Power failure in Pinelands

The UPS connected to my PC flickered on and off a couple of times earlier today, signalling instability on the electrical grid. I just ignored it, because we often have little flickers like that.

At 14h40, though, the power did go off entirely.

Thank heavens for the UPS. It kept the computer going, or I’d have lost all my work. I quickly checked the circuit board, but all the switches were up. The fridge was off, though, and none of the lights were working.

I waited a couple of minutes, in case the power came back on, but it didn’t. So I trotted over to the garage, switched on hubby’s ingenious battery and inverter setup, plugged in the extension leads, and trailed them down the passage into the office.

Then I remembered set the sensitivity of the APC UPS from ‘high’ down to ‘low’ – otherwise the computer won’t work (something to do with sine waves, or sinusoid waves, or something odd like that), and plugged the computer plus peripherals into the extension lead.

It worked.

Phew.

I’m even still connected to the internet, which is really handy.

But I’m not sure how much juice is still left in the battery in the garage. It’s now an hour later and the power hasn’t come back up, so it must be a pretty serious disruption. And there wasn’t even a storm or anything dramatic like that.

Now if I could only boil myself some water for a cuppa tea…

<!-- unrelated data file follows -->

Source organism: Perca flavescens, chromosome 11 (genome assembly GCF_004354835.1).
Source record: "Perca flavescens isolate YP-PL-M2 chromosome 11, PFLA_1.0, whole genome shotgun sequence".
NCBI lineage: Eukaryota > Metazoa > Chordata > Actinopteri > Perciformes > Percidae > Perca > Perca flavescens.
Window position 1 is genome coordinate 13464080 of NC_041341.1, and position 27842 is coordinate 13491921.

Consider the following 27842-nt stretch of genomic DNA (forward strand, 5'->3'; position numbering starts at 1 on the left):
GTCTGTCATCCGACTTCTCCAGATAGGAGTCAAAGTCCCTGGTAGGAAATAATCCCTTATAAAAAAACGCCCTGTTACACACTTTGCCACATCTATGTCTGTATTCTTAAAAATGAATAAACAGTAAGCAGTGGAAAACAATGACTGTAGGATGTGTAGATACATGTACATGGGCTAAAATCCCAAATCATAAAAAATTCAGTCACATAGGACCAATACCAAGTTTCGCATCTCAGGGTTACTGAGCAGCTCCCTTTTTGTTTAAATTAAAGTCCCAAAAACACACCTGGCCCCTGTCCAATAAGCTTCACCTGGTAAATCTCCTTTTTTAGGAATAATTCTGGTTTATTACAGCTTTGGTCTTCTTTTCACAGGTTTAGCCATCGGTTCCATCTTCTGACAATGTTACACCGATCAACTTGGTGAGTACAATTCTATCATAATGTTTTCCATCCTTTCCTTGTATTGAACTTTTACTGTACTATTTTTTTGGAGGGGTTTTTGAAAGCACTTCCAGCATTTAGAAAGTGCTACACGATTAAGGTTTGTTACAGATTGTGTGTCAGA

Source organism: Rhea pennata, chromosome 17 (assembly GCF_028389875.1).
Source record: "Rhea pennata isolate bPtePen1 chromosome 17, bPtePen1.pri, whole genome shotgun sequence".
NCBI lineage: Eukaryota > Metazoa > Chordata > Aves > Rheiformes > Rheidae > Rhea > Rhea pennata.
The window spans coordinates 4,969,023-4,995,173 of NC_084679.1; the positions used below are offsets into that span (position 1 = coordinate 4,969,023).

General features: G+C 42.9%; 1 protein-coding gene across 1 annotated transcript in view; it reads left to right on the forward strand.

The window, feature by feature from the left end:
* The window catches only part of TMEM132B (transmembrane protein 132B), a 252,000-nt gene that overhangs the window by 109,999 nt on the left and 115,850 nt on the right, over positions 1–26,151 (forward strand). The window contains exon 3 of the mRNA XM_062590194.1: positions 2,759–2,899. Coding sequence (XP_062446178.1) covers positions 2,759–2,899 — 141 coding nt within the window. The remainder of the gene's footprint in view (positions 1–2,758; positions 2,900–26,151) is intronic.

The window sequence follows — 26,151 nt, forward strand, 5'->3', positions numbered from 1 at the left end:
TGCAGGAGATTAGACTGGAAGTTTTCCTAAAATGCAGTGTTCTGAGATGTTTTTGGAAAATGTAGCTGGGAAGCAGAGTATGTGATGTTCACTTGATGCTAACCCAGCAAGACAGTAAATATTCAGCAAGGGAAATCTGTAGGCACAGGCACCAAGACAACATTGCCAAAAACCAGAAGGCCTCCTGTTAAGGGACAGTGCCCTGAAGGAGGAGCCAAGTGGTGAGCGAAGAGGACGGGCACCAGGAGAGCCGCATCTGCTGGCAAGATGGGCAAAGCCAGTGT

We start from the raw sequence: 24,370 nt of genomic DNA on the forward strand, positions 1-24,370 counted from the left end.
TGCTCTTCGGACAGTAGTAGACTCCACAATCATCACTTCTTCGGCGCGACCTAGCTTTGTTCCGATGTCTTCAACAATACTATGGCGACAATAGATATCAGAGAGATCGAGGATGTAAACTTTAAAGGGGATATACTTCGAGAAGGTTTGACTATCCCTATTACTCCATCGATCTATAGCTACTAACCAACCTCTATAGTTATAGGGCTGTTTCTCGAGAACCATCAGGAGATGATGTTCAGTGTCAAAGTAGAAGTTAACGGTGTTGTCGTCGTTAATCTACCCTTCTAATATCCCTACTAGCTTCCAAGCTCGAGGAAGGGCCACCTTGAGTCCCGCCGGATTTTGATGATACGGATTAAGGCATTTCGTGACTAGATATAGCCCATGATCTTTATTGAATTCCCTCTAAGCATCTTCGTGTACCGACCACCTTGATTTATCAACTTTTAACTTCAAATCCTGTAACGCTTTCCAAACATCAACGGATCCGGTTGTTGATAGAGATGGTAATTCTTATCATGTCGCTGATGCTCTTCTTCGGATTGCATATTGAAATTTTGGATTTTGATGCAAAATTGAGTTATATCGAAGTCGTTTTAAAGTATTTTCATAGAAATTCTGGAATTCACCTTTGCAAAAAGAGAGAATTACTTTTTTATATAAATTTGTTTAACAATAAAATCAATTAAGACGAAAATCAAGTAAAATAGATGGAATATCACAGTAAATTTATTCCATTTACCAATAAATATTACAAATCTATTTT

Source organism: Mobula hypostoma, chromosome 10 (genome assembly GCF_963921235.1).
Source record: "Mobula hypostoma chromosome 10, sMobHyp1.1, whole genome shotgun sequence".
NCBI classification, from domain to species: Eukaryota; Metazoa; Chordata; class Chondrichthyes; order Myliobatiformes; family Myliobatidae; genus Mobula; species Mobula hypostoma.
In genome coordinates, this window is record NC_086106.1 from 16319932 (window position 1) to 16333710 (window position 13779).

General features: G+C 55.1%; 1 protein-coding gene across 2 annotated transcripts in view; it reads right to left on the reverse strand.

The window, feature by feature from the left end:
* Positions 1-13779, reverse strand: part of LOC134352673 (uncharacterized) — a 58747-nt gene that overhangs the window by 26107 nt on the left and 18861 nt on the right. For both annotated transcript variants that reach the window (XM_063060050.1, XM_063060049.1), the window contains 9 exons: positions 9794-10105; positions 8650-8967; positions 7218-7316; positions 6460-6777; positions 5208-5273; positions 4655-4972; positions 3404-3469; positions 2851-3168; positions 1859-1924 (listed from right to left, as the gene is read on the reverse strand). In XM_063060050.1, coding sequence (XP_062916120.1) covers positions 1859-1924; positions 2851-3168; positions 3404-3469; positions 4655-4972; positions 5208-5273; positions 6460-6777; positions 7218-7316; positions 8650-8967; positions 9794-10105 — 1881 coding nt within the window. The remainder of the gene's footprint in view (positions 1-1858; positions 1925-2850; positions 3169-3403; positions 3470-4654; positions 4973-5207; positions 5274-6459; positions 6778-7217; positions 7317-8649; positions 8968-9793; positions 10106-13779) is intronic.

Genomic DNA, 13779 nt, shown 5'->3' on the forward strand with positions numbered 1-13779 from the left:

2 thoughts on “Power failure in Pinelands

    • Hi Kathy – thank goodness it’s back. Apparently, the power failure in the area was caused by a nearby fire… not sure of the details, exactly. But I *was* very relieved, when the lights came back on, as I didn’t have all that much juice left in the battery.

      Last year, when South Africa was experiencing frequent, very lengthy, unpredictable and unplanned power outages (see posts about our electricity crisis), Richard had set up a clever system in the garage with a battery, a battery charger, and an inverter (which you need to convert the battery’s DC current to the AC current needed by computers). To this, I can attach an extension lead, which I then drag into the office where I can plug in the UPS. This stabilises the power supply so that the computer doesn’t get damaged.

      We haven’t needed it much since then, so it was good to try it out again and make sure that everything is working.

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